As the deluge caused by Hurricane Harvey continues to engulf Texas, international disaster relief agency with Response Team members in the disaster zone is planning to send aid that will bring some comfort to families who have fled their homes.
International disaster relief agency ShelterBox is talking to US authorities, to its USA colleagues, and its Texas-based Response Team members about how it can help some of the 30,000 people who have had to flee their homes since Hurricane Harvey made landfall last Friday. Floodwaters are expected to rise further in some parts of already-inundated Houston, USA’s fourth largest city, where thousands have been forced from their homes.
Most are being housed in vast evacuation centres in buildings such as sports halls and community centres. There is the possibility of tents being sent from the ShelterBox warehouse in Cornwall to be offered as ‘privacy tents’ to be pitched within the evacuation buildings.
ShelterBox Operations Special Deployment Lead, James Luxton, explains, ‘These tents will give families a private space to help preserve dignity and aid recovery. They offer togetherness in these huge communal facilities where people naturally feel exposed and distressed after quitting their homes. This is an unusual response for ShelterBox, but we have responded in a similar way before, including in Japan after the 2011 Tsunami.’
ShelterBox HQ in the UK is working closely with its ShelterBox USA affiliate colleagues to understand how we can help the families affected by Hurricane Harvey.
James adds, ‘We have two local Texan ShelterBox Response Team members on the ground who are talking to authorities about how we can help. Our normal ShelterKits and tents are not appropriate for the conditions families are experiencing in Texas.’
The flooding is covering large swathes of land, and is set to rise even further in the coming days, making indoor shelter the best option.
This is an unprecedented natural disaster, among the worst in USA history, with levels of damage expected to be near those caused by Hurricane Katrina in 2005, the costliest natural disaster ever to hit the USA. Hurricane Harvey is predicted to bring a year’s worth of rainfall over the coming days, with flooding anticipated to continue over next few days, spreading further across Texas and into Louisiana.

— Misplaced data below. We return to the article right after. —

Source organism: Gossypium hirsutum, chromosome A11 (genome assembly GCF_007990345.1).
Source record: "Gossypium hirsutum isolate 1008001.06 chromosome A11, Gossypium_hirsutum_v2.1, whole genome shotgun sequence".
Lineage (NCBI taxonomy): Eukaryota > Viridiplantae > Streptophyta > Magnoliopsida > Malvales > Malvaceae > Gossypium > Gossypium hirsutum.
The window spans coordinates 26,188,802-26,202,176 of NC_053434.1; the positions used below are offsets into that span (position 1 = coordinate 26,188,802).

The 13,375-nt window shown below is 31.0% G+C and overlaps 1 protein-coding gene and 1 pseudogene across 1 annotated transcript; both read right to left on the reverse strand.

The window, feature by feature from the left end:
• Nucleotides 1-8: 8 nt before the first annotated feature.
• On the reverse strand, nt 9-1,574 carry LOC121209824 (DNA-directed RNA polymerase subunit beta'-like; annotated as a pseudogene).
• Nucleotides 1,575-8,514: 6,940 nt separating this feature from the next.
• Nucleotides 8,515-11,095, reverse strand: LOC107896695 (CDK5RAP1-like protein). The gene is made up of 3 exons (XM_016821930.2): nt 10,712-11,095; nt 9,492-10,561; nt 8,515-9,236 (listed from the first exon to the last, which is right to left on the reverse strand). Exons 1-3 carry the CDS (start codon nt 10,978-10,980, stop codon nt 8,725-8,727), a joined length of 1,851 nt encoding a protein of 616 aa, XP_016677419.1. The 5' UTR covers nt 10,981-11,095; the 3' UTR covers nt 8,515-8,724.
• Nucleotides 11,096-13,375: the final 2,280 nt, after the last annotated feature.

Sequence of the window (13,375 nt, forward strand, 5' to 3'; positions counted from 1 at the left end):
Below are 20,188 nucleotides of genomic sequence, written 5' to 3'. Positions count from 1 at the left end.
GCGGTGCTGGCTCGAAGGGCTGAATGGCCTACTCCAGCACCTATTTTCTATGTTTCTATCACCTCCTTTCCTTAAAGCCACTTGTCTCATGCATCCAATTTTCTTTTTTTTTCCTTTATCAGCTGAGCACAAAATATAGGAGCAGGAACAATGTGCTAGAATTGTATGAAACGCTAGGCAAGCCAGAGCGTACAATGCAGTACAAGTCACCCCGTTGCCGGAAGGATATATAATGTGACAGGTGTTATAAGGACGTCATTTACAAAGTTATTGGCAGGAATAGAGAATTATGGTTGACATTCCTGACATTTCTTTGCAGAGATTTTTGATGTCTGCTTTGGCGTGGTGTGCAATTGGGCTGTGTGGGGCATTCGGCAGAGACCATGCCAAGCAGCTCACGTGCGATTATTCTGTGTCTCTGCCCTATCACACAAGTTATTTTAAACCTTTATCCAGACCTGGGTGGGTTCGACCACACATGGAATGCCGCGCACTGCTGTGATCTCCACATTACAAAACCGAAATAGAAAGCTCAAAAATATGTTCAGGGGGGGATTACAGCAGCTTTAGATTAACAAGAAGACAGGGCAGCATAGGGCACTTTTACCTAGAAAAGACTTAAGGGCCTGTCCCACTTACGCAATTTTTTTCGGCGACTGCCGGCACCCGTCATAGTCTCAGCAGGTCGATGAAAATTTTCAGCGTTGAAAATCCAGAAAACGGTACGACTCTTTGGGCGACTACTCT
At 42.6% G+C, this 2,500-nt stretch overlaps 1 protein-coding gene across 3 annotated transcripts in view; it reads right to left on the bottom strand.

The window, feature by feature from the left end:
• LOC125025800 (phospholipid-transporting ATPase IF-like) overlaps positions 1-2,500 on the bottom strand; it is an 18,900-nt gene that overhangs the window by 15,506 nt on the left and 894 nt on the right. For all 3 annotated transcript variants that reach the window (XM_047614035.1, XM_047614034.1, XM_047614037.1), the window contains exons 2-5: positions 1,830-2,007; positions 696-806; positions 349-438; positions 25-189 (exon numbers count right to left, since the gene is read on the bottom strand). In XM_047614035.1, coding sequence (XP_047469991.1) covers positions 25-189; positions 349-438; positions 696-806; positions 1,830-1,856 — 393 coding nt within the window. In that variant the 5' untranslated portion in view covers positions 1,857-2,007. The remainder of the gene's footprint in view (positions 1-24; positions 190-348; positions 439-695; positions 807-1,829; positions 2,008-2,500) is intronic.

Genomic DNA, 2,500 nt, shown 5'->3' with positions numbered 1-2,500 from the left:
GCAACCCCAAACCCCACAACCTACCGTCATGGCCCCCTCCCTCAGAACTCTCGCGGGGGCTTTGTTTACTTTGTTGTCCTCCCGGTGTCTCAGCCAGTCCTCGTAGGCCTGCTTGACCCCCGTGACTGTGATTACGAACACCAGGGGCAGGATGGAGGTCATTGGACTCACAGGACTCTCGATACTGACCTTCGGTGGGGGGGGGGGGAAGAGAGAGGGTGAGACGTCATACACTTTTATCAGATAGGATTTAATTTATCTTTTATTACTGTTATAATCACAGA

Bruce Heller is a ShelterBox Response Team member, heads up the ShelterBox Ambassador team in Texas, and has been on the ShelterBox USA Board for two years. A member of the Rotary Club of Allen Sunrise, he works in real estate, so is devastated to see so much of Texas underwater.
Bruce says, ‘As a Rotarian and a ShelterBox Response Team Member I am proud to be able to respond in my home state of Texas, where so many are suffering as a result of this storm. As people of action, the best thing Rotarians can do to help in moments like these is to lend support to trusted partners, like ShelterBox, who are experienced in disaster response and who can make sure aid is being allocated appropriately, where need is greatest.’
ShelterBox Chief Executive, Chris Warham, says,
ShelterBox works hard to understand the needs of families affected by all sorts of different and complex emergency situations, and we are prepared to respond quickly across the world. This year’s hurricane season is predicted by meteorologists to be severe, so we are prepared to respond whenever we are needed.
‘We have a flexible range of aid that includes tools, tents, tarpaulins, solar lights and other equipment for families to make urgent shelter or repair buildings where there is no other possible provision.
Our aid can be used to create a temporary base in communities or refugee camps, but it can also be portable for people moving from one place to the next. In Texas we are offering a unique ‘shelter within shelters’ solution which is appropriate to those specific conditions.’
ShelterBox is currently also active in the Syrian region, Iraq, Cameroon, Niger, Colombia and Somaliland. Last year it responded to the last major tropical storm to threaten this region, as Hurricane Matthew cut through Haiti, Cuba and on to the Eastern seaboard of the USA.
Notes To Editors
- Banner image courtesy of Thomas B. Shea/Agence France-Presse — Getty Images